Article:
When clients undertake Estate Planning, they face the difficult decision of naming one or more individuals to serve in various fiduciary positions. If a client sets up an irrevocable trust during life, the client may prefer to serve as trustee instead of naming a third party. Serving as trustee gives comfort to the trustor that they maintain a level of control over the assets transferred to the irrevocable trust; however, depending upon the provisions of the trust, naming a trustor as trustee of an irrevocable trust could defeat the intended tax consequences. This article explores what powers a trustor should avoid serving as a trustee of an irrevocable trust.
When clients undertake Estate Planning, they face the difficult decision of naming a trustee after their death. While Estate Planning documents are effective once signed, they often contain provisions regarding what will happen upon the trustor’s death. Because of the application years in advance, the choice of who will serve as trustee often vexes clients. They need to make this decision years in advance of the time that the individual will serve and as we know, circumstances change. This article examines the various considerations that should be made when naming a trustee.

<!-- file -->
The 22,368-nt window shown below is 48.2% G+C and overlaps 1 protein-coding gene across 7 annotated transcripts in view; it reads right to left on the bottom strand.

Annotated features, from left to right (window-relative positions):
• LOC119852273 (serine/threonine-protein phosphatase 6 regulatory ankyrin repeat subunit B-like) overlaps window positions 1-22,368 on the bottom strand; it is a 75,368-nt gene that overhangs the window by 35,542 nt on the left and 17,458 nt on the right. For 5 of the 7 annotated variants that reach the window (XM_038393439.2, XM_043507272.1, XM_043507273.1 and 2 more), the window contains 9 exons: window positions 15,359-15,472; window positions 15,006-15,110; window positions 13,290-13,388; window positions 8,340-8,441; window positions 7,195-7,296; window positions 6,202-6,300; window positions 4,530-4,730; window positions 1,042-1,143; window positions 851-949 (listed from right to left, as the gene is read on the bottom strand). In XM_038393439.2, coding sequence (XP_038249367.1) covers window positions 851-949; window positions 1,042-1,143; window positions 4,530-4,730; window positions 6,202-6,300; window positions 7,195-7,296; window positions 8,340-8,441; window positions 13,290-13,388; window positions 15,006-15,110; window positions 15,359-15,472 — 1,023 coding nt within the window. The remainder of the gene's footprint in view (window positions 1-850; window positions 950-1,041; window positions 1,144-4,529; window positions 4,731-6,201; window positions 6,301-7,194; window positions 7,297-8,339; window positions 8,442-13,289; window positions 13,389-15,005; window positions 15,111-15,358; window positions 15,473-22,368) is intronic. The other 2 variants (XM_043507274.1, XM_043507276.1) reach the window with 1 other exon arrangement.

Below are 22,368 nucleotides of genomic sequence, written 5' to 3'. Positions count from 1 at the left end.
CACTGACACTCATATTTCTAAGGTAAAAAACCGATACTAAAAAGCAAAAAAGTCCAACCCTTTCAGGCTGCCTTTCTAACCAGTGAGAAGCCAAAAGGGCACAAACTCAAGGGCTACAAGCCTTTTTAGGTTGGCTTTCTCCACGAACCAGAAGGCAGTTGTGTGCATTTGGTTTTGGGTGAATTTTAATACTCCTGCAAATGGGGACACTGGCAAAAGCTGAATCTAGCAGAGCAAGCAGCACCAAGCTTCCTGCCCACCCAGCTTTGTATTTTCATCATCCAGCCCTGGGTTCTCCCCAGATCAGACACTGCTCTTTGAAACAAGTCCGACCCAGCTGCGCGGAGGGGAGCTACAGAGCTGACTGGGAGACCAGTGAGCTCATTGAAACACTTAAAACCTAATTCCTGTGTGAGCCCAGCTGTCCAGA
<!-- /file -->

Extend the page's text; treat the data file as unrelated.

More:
IRAs have become ubiquitous components of estate plans. The SECURE Act of 2019 altered the landscape for IRAs significantly by eliminating the stretch benefit for most designated beneficiaries and forcing all designated beneficiaries other than Eligible Designated Beneficiaries to use the 10-year rule for distributions. The 10-year rule was thought to operate much like the 5-year rule that existed before the passage of the SECURE Act. Recently issued proposed Treasury Regulations dispute that and instead require annual distributions for any beneficiary subject to the 10-year rule.
During times of uncertainty, we tend to feel helpless. This article explores how charitable giving gives us a sense of purpose in trying times. Read on to learn more.
Grantor trusts are trusts which are income taxed to the “substantial owner” of the trust. Usually, the substantial owner is otherwise known as the “grantor” or “trustor.” Grantor trusts can be quite useful in tax planning. Read on to learn more.